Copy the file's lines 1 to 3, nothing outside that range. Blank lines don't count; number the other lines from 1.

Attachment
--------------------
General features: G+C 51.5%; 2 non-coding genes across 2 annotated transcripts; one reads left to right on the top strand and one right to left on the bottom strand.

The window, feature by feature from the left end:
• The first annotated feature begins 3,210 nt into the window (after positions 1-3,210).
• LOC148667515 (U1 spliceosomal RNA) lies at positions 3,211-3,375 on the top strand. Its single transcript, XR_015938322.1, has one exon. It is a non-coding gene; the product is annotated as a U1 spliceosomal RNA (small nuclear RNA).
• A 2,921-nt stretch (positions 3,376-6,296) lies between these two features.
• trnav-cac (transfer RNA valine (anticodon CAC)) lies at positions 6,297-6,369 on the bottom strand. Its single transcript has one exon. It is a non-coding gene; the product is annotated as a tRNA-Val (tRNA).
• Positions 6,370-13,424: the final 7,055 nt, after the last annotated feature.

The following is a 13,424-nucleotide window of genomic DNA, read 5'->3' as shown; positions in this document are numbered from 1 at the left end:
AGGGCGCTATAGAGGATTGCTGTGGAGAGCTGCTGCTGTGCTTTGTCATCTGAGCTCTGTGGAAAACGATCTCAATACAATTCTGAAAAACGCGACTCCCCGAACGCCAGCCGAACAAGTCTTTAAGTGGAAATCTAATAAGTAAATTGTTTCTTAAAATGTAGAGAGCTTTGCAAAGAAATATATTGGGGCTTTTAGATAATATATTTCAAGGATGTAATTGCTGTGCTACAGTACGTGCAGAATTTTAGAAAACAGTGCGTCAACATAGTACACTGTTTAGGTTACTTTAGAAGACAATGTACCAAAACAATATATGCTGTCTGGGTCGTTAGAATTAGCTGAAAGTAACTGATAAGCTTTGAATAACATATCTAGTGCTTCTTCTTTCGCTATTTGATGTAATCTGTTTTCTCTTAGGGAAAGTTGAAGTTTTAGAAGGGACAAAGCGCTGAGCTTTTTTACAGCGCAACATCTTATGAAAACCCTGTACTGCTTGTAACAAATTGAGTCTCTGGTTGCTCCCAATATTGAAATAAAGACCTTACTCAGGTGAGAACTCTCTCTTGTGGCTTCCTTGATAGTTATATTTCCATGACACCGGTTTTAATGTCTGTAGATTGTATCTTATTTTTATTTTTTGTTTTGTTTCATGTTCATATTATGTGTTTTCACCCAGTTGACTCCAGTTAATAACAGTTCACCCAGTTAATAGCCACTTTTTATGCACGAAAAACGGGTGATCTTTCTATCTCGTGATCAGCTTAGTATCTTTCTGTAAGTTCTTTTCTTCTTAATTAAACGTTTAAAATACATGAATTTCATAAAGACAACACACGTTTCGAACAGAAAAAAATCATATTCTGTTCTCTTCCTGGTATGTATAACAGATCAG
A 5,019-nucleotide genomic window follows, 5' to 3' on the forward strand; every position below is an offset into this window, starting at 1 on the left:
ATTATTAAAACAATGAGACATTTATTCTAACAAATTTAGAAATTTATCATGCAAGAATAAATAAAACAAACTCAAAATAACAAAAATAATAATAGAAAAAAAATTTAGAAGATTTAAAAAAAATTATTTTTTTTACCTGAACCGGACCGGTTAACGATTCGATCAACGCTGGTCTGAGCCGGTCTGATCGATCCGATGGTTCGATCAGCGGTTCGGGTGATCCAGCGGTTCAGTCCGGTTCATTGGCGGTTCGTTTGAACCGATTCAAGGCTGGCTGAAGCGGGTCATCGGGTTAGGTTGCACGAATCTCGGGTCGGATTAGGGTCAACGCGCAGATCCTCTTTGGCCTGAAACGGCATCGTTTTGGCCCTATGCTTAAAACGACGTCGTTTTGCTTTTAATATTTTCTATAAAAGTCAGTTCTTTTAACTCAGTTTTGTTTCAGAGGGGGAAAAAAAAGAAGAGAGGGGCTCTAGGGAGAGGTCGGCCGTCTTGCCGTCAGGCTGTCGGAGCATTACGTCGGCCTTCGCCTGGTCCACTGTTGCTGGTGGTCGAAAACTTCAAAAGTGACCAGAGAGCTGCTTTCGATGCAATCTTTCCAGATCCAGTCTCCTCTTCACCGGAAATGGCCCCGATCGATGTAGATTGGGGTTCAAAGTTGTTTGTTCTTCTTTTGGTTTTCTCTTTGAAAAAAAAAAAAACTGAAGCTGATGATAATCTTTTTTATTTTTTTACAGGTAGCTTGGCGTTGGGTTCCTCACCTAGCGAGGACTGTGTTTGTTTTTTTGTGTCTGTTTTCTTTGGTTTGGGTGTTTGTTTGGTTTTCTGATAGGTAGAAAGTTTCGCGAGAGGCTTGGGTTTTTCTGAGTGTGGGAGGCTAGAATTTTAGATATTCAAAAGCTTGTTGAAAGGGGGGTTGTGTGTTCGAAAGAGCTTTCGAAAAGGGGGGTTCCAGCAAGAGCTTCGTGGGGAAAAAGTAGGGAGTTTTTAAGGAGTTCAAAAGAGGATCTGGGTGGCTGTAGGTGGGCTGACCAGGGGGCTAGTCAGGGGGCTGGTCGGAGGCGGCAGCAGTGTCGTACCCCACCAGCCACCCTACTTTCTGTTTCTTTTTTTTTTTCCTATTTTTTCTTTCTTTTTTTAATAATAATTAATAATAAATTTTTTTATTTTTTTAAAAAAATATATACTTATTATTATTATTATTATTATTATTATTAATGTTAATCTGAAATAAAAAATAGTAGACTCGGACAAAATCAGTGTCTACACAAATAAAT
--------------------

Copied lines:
General features: G+C 51.5%; 2 non-coding genes across 2 annotated transcripts; one reads left to right on the top strand and one right to left on the bottom strand.

The window, feature by feature from the left end:
• The first annotated feature begins 3,210 nt into the window (after positions 1-3,210).